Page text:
PITTSBURGH (KDKA) — Down the road from the Route 40 Classic Diner, another American classic is threatened with extinction.

In a nation that once boasted of 4,000 drive-in theaters, some 350 still survive.

READ MORE: Current And Former KDKA Talent Honored At 2021 Mid-Atlantic EMMY Awards

“I’ve worked here for 25 years,” says Charlie Perkins, manager of the Brownsville Drive-in. He says things haven’t changed much since the theater opened in 1949.

“This is our projector,” he says. “This is the wheel the film goes on after it’s spliced together.”

Perkins points out technology that will soon obsolete. The movie industry is going digital.

“It’s going to be on a digital projector,” he explains, “where they’ll send you a hard drive, or they can use satellite to beam down the movie.”

The changeover will cost at least $75,000, which Brownsville, and most other drive-in theaters can’t afford. But there’s a sliver of hope.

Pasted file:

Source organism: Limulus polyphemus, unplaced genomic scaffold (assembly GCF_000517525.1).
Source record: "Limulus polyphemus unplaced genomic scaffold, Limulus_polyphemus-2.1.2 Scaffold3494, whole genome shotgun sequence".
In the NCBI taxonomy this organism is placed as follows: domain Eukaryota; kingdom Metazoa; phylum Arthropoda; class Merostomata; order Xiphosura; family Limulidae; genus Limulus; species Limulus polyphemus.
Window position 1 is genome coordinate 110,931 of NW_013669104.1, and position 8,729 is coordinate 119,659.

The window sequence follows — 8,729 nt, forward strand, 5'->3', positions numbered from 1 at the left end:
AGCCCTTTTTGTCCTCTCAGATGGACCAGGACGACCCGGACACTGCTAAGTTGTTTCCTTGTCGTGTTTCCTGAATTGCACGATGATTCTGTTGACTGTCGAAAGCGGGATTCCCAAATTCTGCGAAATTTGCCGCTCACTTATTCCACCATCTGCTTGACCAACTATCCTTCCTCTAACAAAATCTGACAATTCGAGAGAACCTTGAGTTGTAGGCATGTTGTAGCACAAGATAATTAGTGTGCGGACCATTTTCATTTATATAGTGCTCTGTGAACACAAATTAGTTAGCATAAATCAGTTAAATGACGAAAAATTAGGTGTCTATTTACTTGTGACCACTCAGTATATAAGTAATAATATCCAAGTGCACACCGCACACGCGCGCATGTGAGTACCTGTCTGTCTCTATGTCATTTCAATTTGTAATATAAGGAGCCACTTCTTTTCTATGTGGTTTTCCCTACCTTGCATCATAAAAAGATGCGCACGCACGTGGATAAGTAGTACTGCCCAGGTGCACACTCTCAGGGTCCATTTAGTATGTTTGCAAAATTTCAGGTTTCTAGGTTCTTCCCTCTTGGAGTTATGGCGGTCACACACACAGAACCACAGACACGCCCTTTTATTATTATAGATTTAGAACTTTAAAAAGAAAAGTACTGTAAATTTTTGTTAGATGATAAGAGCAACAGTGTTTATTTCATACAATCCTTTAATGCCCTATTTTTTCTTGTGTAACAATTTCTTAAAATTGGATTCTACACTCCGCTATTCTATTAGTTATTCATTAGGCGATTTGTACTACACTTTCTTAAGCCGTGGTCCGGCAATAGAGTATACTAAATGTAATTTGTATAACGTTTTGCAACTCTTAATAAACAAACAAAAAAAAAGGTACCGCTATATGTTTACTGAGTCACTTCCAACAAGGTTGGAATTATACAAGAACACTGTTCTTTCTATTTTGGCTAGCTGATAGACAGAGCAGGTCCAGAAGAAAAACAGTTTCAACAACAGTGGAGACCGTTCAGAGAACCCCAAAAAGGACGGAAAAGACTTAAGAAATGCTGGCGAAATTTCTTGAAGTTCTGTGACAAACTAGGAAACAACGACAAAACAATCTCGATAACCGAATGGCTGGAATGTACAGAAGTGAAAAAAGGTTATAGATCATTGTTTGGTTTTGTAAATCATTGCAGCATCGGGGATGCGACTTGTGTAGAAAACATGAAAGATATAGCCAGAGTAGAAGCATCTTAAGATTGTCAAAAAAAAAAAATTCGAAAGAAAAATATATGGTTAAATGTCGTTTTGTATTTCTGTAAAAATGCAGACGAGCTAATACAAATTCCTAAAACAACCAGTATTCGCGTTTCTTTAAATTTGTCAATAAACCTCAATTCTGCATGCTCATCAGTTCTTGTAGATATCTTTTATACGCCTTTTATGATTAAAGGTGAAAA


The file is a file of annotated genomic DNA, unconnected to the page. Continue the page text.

READ MORE: 'I Hope He Gets Home Safely:' Pittsburghers Spot Escaped Steller's Sea Eagle Kodiak Around The City

Project Drive-in, a partnership between Honda and drive-in theaters across America, aims to save as many of these theaters as possible. The Project Drive-in website is counting on-line votes for theaters nationwide, at least eight of which in the greater Pittsburgh area.

“The top five winners are receiving the digital projectors,” Perkins says. “We’re hoping to be one of them.”

For a theater that makes more money on its snack bar than its films, a win would keep the screen from going dark.

“We’ve lost our bowling alley here, and the skating rinks are all gone,” Perkins says, of the Brownsville area. “We don’t want to see it happen to the drive-in.”

To vote for the Brownsville Drive-in, or any of Pittsburgh’s drive-in theaters, visit ProjectDriveIn.com

MORE NEWS: 'We Feel There Is Enough Evidence:' Family Of Codi Joyce Calling For Grand Jury In Their Son's Death

More From Dave Crawley
More Consumer News
More Local News